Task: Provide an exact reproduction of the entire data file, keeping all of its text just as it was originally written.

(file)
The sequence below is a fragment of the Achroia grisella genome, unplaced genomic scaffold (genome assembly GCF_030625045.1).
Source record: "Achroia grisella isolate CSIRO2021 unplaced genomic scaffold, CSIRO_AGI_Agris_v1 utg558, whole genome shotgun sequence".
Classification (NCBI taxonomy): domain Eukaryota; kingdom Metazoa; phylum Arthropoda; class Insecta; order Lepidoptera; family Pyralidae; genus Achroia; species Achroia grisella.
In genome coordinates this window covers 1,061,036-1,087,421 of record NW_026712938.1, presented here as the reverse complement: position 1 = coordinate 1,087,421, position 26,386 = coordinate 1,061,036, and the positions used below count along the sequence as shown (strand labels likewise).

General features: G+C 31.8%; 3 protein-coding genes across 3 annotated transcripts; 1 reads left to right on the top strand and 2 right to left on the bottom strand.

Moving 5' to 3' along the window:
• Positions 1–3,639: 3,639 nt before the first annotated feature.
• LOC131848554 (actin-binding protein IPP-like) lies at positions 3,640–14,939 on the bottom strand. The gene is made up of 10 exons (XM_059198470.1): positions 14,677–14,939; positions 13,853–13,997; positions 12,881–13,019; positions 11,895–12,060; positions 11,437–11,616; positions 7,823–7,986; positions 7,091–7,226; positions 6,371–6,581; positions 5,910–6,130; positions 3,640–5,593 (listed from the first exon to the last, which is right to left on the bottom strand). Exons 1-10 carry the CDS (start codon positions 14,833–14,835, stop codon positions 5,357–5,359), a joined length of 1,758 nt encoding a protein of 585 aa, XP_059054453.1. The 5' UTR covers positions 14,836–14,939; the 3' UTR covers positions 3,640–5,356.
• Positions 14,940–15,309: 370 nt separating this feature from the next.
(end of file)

The sequence below is a fragment of the Achroia grisella genome, unplaced genomic scaffold (genome assembly GCF_030625045.1).
Source record: "Achroia grisella isolate CSIRO2021 unplaced genomic scaffold, CSIRO_AGI_Agris_v1 utg558, whole genome shotgun sequence".
Classification (NCBI taxonomy): domain Eukaryota; kingdom Metazoa; phylum Arthropoda; class Insecta; order Lepidoptera; family Pyralidae; genus Achroia; species Achroia grisella.
In genome coordinates this window covers 1,061,036-1,087,421 of record NW_026712938.1, presented here as the reverse complement: position 1 = coordinate 1,087,421, position 26,386 = coordinate 1,061,036, and the positions used below count along the sequence as shown (strand labels likewise).

General features: G+C 31.8%; 3 protein-coding genes across 3 annotated transcripts; 1 reads left to right on the top strand and 2 right to left on the bottom strand.

Moving 5' to 3' along the window:
• Positions 1–3,639: 3,639 nt before the first annotated feature.
• LOC131848554 (actin-binding protein IPP-like) lies at positions 3,640–14,939 on the bottom strand. The gene is made up of 10 exons (XM_059198470.1): positions 14,677–14,939; positions 13,853–13,997; positions 12,881–13,019; positions 11,895–12,060; positions 11,437–11,616; positions 7,823–7,986; positions 7,091–7,226; positions 6,371–6,581; positions 5,910–6,130; positions 3,640–5,593 (listed from the first exon to the last, which is right to left on the bottom strand). Exons 1-10 carry the CDS (start codon positions 14,833–14,835, stop codon positions 5,357–5,359), a joined length of 1,758 nt encoding a protein of 585 aa, XP_059054453.1. The 5' UTR covers positions 14,836–14,939; the 3' UTR covers positions 3,640–5,356.
• Positions 14,940–15,309: 370 nt separating this feature from the next.